While the November election is still five months away, with the announcement that Councilman Harry Sachs will not seek re-election, an opportunity has opened up for at least one new face on the San Ramon City Council.
Three prospective candidates have already announced their intentions to run for council this fall: city and school volunteer Aparna Madireddi, 2016 council candidate Sabina Zafar and city parks commissioner Sridhar Verose. Two council seats are up for regular election in November; the other is held by longtime Councilman Dave Hudson.
The mayor’s seat — currently held by Bill Clarkson — which is directly elected every two years, will also be on the ballot.
While Mayor Clarkson has confirmed his intent to run, Hudson did not respond to questions asking if he intends to campaign for re-election.
Both incumbents have filed FPPC form 501 candidate intention statements and FPPC form 410 statements of candidate organization, however, indicating that Hudson is at least considering running again.
The official nomination period opens July 16. During the that time candidates who meet all the filing requirements will be deemed official candidates. Election day is Nov. 6.
Aparna Madireddi, a 21-year resident of San Ramon, intends to be a strong contender after being endorsed by Sachs to become his replacement.
Madireddi has broken down her campaign to highlight four key priorities: preserving the city’s open space, expanding public outreach, continuing to safeguard finances and creating a safer community through increased police interaction and cooperation with citizens.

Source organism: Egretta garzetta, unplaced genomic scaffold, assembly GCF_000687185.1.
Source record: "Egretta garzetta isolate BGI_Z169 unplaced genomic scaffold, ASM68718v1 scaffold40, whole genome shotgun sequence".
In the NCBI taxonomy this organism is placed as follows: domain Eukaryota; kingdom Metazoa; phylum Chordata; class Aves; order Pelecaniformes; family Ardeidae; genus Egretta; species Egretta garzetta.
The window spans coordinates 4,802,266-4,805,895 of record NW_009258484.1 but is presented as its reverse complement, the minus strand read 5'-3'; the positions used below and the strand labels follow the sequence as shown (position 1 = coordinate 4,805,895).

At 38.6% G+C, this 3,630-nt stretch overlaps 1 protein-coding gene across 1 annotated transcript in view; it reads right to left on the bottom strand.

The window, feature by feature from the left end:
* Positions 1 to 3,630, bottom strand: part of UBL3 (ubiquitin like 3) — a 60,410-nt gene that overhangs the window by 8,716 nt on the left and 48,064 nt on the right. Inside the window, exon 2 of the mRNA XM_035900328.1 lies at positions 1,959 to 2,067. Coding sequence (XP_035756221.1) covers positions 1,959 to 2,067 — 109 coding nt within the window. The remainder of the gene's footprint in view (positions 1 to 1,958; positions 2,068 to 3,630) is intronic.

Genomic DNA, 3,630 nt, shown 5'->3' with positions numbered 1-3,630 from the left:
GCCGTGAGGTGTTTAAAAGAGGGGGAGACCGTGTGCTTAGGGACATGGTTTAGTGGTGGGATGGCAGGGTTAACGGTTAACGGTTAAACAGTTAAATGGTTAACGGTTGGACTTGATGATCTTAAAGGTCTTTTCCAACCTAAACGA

“Let’s work together on issues that matter most to our families. Our city is on the threshold of attaining great things. It is growing and changing in many ways. Its bright future can get even brighter with a change in leadership — someone who can come up with new ideas and solutions, and do things differently,” Madireddi said at her campaign launch party.
While she has not previously held an elected position, Madireddi has experience working on committees and boards that directly affect San Ramon. She has served on the city’s Open Space Committee and Diversity Task Force, the San Ramon Chamber of Commerce, the school district’s Tax Oversight Committee, Communications Advisory Committee and the executive board of the Council of Parent Teacher Associations.
Madireddi is married with a daughter who graduated from Dougherty Valley High School.
She will be challenged by Sabina Zafar, a technology executive who will be running for a council position for the second time. She placed third in her 2016 bid for council, coming in behind incumbent councilmen Scott Perkins and Philip O’Loane.
Zafar has established herself as a candidate who will oppose the current status-quo of the council, advocating against the rapid growth of the city and the council’s “aggressive pro-development policies shortsightedly adopted by current city leaders,” she said.